>> anything we do, we will keep that and use it somehow. in this sense, yes, they are right. >> reporter: a cia operative once said to me -- >> that interview landed one of 37 emmy nominations for cbs news. and charlie was also named the winner of the paul white award. look into the camera, charlie rose. past winners include walter cronkite and edward >> it started with a tea. >> congratulation. >> thank you. we will see you next week from the democratic national convention in philadelphia. be sure to tune into the "cbs evening news" with scott pelley tonight. as we leave you, let's take a look back at all that mattered this week. have a great weekend. >> take it easy. ♪ we are the champion >> congratulations, dad! we love you!
>> i formally declare donned j. trump and michael r. pence the republican nominees for president and vice president. >> my father and our next president. >> i am your voice. >> vote your conscience. vote for candidates up and down the ticket. >> ted cruz took a chance last night and, well, it failed. >> i thought it was -- >> hillary clinton, the charge of putting herself head of america, guilty or not guilty? >> two well-regarded outside speech writers handed over their version more than a month ago. >> your word is your bond. >> only the height of your achievement is the stretch of dreams and your willing to work hard. >> because it was merely identical is what everybody is talking about. >> we are talking about 30 words and the words are compassionate. >> donald trump with his finger on a nuclear bomb.
>> he has no self-discipline and no self-control. >> he speaks from his heart. >> i speak from my heart and my brain. >> surveillance cameras caught it. >> shots fired. officer down. >> gretchen carlson filed a sexual harassment lawsuit against roger ailes. >> where does roger ailes go? >> you never yell that but you never know! >> the legendary career of actor and producer garry marshall. he died last night at age 81. ♪ people gather around get your freak on ♪ >> the republic national convention in cleveland, we are on the convention floor. >> what an amazing job they did. >> let's go over and say hi, my name is norah o'donnell and come meet charlie and gayle and they say wonderful.
>> you're wonderful. you're terrific. >> welcome to the arena! >> chuck todd! matthew lauer to my tent. somebody wants to make love to your goatee, chuck todd! >> christie is misspelled there. >> i have the worst keyboard on the planet. >> dishonest and successful and strong and hillary clinton leaved a trail of cancelleds miles long. >> thanks, dad. >> full score and seven years ago. that's good. who wrote that? >> all that. >> you need a vice presidential running mate. >> i do. are you interested? >> and all that matters. >> are you happy to see me? >> i'm here to see if you want to be vetted. >> that is what i fear, to be vetted. >> would charlie pass the vetting process? >> i don't know. we don't want to lose you here. >> on "cbs this morning." walter cronkite said if you know everything i know, you wouldn't want me to run for senate!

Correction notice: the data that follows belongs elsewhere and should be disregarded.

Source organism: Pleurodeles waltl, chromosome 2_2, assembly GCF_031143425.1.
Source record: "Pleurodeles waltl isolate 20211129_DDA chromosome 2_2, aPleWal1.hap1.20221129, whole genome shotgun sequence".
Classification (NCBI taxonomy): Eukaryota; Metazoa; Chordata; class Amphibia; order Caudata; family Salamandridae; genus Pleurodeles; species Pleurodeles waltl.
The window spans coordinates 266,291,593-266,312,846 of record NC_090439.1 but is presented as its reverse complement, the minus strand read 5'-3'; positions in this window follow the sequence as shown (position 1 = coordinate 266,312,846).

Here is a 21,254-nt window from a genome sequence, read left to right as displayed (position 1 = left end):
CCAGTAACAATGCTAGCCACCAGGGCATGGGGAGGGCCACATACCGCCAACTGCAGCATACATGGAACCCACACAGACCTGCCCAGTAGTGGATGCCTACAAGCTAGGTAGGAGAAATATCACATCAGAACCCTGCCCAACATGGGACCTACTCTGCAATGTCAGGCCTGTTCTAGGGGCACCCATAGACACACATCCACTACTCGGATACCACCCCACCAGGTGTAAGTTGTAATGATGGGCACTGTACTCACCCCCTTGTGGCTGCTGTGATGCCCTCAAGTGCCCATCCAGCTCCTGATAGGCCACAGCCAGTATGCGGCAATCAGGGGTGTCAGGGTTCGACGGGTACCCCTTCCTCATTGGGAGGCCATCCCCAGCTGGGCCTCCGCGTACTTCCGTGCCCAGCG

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good morning, i'm jim donovan. on that stage, "eyewitness news", cbs news will be broadcasting live from the wells fargo center throughout the dnc. >> now, let's turn to katie for a look at the forecast. >> definitely hot and steamy forecast, that said, jim, looking ahead here to more triple digit heat index values, squibbing check on storm scan, showing you thunderstorms, showers, moving through northwestern pa. some that far is going to eventually be moving in our area, in the form of some isolated showers, thunderstorms, currently though flirting with 80 already. now, we're just shy of 9:00 in
the morning, imagine where we ends up from here, east letter mid 90s, upper 90s by tomorrow, heat, humidity, really becoming quite oppressive. see excessive heat watch take effect region wide tomorrow morning, and the last right through monday 9:00 p.m. we tie record, so, again, few showers, thunderstorm channels cents, one later today, another then later on monday, with another front crossing through, and that's what's going to finally break us at least of the worse of this heatwave. meisha? >> katie, thank you so much for that, and good morning everyone, happy friday. what we are looking at, weaver an accident involving a car fire, happened earlier this morning, it is still out there, woodhaven road taillights moving in the eastbound direction, mill brood road, near 95. see traffic around this actually looking pretty good. certainly less than what we were seeing little earlier, make note it is out there. also, another accident here, route one northbound before route 213, right lane blocked, firetruck, and also the accident pulled all the way up to the shoulder causing some significant gaper delay around this area, as well.
then, moving on, another accident delaware memorial bridge southbound three lanes are block here you guys, because of overturned vehicle, take a look at these backups, they're fairly substantial, as well, still busy morning, jim? >> thanks, meisha a that's "eyewitness news" for now, join us for "eyewitness news" at noon, i'm jim donovan. make it a great day
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>> could you be putting yourself in danger? >> because you ordered a diet mixer . >> we put it to the test. >> you look downright blasted. >> i am interested to hear the results. >> and penalized for a prostate exam? why your doctor could come under fire for trying to help you. >> this may be the right concept with the wrong execution. >> cure the crank baby in seconds. >> it's a little like magic! [ applause ] >> welcome to the doctors. so, picture this. you are at a bar, thinking about what to order, or what you should order, and you decide on a vodka and diet. what if i told you your blood alcohol level might end up being higher than night just because you ordered a diet